Unfortunately, employees who are injured on the job or due to company products can cause bad press, litigation, and costly lawsuit settlements. In 1993 General Motors lost a suit against them that resulted in the employee winning $4.9 billion. Small business cannot afford those types of significant settlements, so operating their businesses safely becomes the main priority.
The following are some of the ways to protect your employees and customers.
Making sure that workplace safety guidelines and OSHA regulations are followed is not enough. Your employees need to be educated and engaged in realizing that safety should be the primary concern for each and everyone. Those employees who are motivated and committed are the ones who are likely to exercise vigilance and report safety concerns; like vehicles that are malfunctioning, poor lighting, traffic obstructions, poorly stacked goods, equipment not working right, and other problems that could put visitors and personnel both at risk.
It is necessary to design a standardize and thorough safety training program for each new employee, then a regular refresher course for the older employees so that everything will stay fresh in all their minds. You must make sure that the safety policies are enforced, so they remain consistent in ‘practicing what you are preaching.’ If you ever notice an employee that is violating a safety standard, you should address the issue then and there, so there is no doubt.
Always make sure that safety is the priority. While rushing around to fill orders and complete projects means nothing if accidents happen that hurt the employees and cost a fortune for the company. There are risks like slippery spots, exposed wires, improperly stored chemicals, and loose handrails; all should be dealt with immediately. If anyone should fail to remedy or report a situation such as one of these, then they are as much at fault if someone gets hurt like the one who caused the situation. An organization should institute a system of punishment and reward for minimizing such safety risks.
Task supervisors and leaders need safety responsibilities for different departments and locations and should promote a manager to be the head for addressing the safety issues. If there is no one qualified, then look for educational opportunities like online business safety courses. You should have some full-time employees who could take advantage of an online ‘occupations safety and health degree program’ to take while they are at work on the clock so they can learn as they go and then develop information and the skills needed to keep others safe across your companies range of business concerns.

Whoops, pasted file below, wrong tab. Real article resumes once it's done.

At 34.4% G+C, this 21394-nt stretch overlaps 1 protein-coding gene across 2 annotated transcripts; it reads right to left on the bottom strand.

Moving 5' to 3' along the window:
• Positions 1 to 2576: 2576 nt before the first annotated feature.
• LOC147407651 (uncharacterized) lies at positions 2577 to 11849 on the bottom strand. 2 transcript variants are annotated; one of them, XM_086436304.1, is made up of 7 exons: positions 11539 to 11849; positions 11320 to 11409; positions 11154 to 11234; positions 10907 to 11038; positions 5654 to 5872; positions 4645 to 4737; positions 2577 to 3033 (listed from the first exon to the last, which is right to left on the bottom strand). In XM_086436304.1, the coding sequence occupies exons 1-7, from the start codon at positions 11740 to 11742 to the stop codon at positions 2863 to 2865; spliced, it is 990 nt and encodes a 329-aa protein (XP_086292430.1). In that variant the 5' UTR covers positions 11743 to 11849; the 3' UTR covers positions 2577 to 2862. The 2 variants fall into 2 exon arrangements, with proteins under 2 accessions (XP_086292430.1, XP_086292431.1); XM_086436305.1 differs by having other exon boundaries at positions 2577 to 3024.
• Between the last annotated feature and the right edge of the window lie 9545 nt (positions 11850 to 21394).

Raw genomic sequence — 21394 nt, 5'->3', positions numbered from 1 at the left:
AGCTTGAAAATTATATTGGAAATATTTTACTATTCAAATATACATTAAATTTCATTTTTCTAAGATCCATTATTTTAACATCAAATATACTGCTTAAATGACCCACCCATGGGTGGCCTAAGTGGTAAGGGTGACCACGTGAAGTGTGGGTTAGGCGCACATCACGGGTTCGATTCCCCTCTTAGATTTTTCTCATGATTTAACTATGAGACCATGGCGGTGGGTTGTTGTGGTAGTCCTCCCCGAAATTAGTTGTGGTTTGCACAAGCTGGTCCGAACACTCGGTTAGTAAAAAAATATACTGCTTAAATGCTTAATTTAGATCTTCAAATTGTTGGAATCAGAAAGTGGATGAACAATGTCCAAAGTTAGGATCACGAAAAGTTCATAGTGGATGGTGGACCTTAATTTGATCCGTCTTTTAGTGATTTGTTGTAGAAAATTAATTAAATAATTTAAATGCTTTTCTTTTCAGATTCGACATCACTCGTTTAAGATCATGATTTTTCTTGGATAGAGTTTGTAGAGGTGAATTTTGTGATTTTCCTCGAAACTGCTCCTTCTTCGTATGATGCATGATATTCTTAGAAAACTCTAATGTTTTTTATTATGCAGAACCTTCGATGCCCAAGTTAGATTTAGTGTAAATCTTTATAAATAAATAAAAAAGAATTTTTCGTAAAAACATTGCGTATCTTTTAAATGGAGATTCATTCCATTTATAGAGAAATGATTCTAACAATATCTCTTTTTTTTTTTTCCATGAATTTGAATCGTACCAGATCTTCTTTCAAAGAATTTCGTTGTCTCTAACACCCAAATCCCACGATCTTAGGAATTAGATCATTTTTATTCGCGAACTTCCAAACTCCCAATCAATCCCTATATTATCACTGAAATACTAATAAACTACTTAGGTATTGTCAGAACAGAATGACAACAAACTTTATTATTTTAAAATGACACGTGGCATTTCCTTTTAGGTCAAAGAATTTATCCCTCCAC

If there is a product defect that will threaten the safety of your customers, it could be a death toll for the company’s reputation. That is not even to mention you would likely need to recall hundreds of thousands of the companies products and then provide replacements and then deal with pesky lawsuits. So, to avoid all the unsavory scenarios, be sure you conduct lots of product testing and regularly be running the quality assurance checks ensuring your products leaving your factory are in perfect condition.
Worst-case scenarios and the every-day issues should always be planned for and looked at regularly. You should develop your risk management plan in line with full ethical behavior. If there is a fire, harmful fumes, intruder threat, or other dangerous factors, everyone on the facility grounds whether it is staff or clients should be able to immediately know the closest emergency exit, where the fire extinguishers are located, manual alarms, first aid stations, and so forth can be found. All staff needs to be familiar where first responder numbers can be found, where evacuation routes are located, and able to take charge in a situation to avoid a scene of panic.
If first responders need to be called and staff must be taken to an emergency room then take them to the 24/7 Emergency Room at Harker Heights, TX, near you at 76548.
Multiple companies may say they practice this idea, but are they being followed faithfully? You need to encourage an atmosphere that will go way beyond the minimum fire code and safety compliance so that all staff becomes safety-conscious.